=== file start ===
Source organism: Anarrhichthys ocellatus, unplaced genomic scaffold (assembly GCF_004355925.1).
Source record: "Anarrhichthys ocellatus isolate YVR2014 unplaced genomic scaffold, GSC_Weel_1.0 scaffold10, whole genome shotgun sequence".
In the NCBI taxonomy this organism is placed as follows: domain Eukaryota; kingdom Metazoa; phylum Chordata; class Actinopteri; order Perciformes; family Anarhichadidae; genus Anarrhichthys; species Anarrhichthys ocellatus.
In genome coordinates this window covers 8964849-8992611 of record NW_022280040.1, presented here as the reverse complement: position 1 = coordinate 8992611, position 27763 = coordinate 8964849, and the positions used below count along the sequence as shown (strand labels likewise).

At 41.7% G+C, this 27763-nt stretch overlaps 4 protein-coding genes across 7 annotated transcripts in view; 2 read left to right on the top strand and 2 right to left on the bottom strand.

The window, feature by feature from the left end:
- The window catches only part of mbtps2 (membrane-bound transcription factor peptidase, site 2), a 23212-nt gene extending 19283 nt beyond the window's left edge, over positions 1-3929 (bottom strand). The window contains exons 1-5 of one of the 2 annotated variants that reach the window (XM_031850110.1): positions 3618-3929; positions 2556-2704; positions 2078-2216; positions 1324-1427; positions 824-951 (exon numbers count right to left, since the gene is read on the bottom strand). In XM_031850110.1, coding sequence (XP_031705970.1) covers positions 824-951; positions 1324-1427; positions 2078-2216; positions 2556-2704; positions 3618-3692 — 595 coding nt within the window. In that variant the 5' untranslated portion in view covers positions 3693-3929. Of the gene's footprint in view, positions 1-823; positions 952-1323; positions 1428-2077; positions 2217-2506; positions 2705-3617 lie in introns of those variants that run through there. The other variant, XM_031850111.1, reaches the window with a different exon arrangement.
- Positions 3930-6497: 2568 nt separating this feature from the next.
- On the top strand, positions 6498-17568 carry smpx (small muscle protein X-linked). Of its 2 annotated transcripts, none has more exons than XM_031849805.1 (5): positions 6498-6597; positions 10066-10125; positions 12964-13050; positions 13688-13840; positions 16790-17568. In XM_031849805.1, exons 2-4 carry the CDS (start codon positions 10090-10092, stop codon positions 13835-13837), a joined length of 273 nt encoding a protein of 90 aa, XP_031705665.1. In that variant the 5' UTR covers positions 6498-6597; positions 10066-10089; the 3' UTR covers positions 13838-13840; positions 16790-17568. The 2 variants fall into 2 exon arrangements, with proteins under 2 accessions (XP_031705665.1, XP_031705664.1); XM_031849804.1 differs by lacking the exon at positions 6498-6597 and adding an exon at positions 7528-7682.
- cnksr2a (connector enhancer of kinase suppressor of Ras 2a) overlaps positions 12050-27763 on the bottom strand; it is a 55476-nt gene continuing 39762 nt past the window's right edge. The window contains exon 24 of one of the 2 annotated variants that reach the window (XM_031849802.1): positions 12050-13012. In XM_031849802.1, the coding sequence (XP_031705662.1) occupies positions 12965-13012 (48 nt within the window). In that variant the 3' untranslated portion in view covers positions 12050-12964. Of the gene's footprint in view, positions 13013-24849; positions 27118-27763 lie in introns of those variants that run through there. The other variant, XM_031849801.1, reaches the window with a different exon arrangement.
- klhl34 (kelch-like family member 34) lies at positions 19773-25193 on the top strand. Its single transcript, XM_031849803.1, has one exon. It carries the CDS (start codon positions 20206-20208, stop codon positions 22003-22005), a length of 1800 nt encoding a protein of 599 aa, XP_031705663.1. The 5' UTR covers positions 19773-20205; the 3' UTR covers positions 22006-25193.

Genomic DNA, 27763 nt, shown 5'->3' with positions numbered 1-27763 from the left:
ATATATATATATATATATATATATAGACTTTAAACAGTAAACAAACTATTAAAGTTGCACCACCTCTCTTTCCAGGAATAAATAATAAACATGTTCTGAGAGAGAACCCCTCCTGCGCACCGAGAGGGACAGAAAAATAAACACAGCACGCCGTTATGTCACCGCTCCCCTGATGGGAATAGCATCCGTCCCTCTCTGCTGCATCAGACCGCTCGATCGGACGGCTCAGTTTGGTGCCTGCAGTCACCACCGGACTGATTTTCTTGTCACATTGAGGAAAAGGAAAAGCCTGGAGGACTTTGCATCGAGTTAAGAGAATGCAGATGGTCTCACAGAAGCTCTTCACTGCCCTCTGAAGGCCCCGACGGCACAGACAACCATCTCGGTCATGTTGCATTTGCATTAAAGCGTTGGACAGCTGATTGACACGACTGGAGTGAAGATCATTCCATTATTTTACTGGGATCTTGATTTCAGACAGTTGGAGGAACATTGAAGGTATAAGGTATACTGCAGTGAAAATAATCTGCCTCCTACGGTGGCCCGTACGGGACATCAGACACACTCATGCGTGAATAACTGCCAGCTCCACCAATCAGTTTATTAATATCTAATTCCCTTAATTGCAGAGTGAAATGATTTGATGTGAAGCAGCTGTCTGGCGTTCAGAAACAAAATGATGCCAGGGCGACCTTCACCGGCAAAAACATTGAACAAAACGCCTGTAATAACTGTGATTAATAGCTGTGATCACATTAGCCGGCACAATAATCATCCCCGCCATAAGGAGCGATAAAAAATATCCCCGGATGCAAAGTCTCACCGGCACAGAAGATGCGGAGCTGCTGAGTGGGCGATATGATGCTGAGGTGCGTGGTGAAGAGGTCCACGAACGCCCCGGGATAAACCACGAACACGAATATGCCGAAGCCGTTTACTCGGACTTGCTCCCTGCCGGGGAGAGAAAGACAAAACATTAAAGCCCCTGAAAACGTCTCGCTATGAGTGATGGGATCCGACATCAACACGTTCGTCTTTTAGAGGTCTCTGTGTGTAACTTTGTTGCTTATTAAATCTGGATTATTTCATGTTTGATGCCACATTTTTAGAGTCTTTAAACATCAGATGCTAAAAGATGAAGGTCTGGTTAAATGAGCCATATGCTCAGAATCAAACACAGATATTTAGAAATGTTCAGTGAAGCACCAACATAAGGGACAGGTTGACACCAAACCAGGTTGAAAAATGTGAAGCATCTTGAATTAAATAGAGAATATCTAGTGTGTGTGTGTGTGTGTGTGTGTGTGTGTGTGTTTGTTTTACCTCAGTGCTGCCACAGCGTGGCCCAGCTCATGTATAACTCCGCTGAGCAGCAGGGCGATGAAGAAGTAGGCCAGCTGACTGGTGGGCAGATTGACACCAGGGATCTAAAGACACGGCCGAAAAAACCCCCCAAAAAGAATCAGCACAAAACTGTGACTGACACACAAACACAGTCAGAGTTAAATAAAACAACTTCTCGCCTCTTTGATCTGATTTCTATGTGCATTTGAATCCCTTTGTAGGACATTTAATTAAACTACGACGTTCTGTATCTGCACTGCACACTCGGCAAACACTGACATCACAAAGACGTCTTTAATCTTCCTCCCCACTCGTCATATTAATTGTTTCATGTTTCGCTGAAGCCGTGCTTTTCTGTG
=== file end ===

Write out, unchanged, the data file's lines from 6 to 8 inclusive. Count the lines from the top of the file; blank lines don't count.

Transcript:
The window, feature by feature from the left end:
- The window catches only part of mbtps2 (membrane-bound transcription factor peptidase, site 2), a 23212-nt gene extending 19283 nt beyond the window's left edge, over positions 1-3929 (bottom strand). The window contains exons 1-5 of one of the 2 annotated variants that reach the window (XM_031850110.1): positions 3618-3929; positions 2556-2704; positions 2078-2216; positions 1324-1427; positions 824-951 (exon numbers count right to left, since the gene is read on the bottom strand). In XM_031850110.1, coding sequence (XP_031705970.1) covers positions 824-951; positions 1324-1427; positions 2078-2216; positions 2556-2704; positions 3618-3692 — 595 coding nt within the window. In that variant the 5' untranslated portion in view covers positions 3693-3929. Of the gene's footprint in view, positions 1-823; positions 952-1323; positions 1428-2077; positions 2217-2506; positions 2705-3617 lie in introns of those variants that run through there. The other variant, XM_031850111.1, reaches the window with a different exon arrangement.
- Positions 3930-6497: 2568 nt separating this feature from the next.